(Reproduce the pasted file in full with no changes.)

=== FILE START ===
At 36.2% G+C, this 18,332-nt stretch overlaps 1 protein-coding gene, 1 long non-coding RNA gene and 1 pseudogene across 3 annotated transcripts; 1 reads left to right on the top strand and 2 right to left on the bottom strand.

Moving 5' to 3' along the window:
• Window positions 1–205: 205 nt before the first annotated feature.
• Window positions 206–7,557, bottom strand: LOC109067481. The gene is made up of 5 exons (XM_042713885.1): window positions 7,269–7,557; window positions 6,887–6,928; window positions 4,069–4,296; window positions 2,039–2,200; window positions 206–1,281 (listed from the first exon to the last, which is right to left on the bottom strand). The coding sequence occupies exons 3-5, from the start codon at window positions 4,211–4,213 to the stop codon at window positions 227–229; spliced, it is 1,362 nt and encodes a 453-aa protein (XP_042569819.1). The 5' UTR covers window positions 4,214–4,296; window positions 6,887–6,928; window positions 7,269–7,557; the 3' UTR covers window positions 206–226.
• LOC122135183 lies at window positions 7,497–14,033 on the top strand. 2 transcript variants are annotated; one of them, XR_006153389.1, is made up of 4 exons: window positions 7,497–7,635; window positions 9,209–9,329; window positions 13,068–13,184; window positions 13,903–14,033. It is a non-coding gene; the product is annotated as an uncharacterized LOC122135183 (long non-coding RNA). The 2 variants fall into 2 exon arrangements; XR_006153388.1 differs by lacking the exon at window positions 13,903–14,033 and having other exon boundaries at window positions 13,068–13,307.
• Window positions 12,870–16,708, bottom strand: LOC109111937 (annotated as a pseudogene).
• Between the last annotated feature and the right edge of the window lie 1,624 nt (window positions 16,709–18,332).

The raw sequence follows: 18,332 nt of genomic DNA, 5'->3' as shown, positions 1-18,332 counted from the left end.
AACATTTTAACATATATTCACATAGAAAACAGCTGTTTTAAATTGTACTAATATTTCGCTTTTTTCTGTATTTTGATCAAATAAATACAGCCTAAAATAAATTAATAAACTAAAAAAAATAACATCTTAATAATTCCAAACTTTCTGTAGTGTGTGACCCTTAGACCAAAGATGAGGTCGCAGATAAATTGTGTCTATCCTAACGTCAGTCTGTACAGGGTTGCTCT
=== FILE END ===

At 36.2% G+C, this 18,332-nt stretch overlaps 1 protein-coding gene, 1 long non-coding RNA gene and 1 pseudogene across 3 annotated transcripts; 1 reads left to right on the top strand and 2 right to left on the bottom strand.

Moving 5' to 3' along the window:
• Window positions 1–205: 205 nt before the first annotated feature.
• Window positions 206–7,557, bottom strand: LOC109067481. The gene is made up of 5 exons (XM_042713885.1): window positions 7,269–7,557; window positions 6,887–6,928; window positions 4,069–4,296; window positions 2,039–2,200; window positions 206–1,281 (listed from the first exon to the last, which is right to left on the bottom strand). The coding sequence occupies exons 3-5, from the start codon at window positions 4,211–4,213 to the stop codon at window positions 227–229; spliced, it is 1,362 nt and encodes a 453-aa protein (XP_042569819.1). The 5' UTR covers window positions 4,214–4,296; window positions 6,887–6,928; window positions 7,269–7,557; the 3' UTR covers window positions 206–226.
• LOC122135183 lies at window positions 7,497–14,033 on the top strand. 2 transcript variants are annotated; one of them, XR_006153389.1, is made up of 4 exons: window positions 7,497–7,635; window positions 9,209–9,329; window positions 13,068–13,184; window positions 13,903–14,033. It is a non-coding gene; the product is annotated as an uncharacterized LOC122135183 (long non-coding RNA). The 2 variants fall into 2 exon arrangements; XR_006153388.1 differs by lacking the exon at window positions 13,903–14,033 and having other exon boundaries at window positions 13,068–13,307.
• Window positions 12,870–16,708, bottom strand: LOC109111937 (annotated as a pseudogene).
• Between the last annotated feature and the right edge of the window lie 1,624 nt (window positions 16,709–18,332).

The raw sequence follows: 18,332 nt of genomic DNA, 5'->3' as shown, positions 1-18,332 counted from the left end.
AACATTTTAACATATATTCACATAGAAAACAGCTGTTTTAAATTGTACTAATATTTCGCTTTTTTCTGTATTTTGATCAAATAAATACAGCCTAAAATAAATTAATAAACTAAAAAAAATAACATCTTAATAATTCCAAACTTTCTGTAGTGTGTGACCCTTAGACCAAAGATGAGGTCGCAGATAAATTGTGTCTATCCTAACGTCAGTCTGTACAGGGTTGCTCT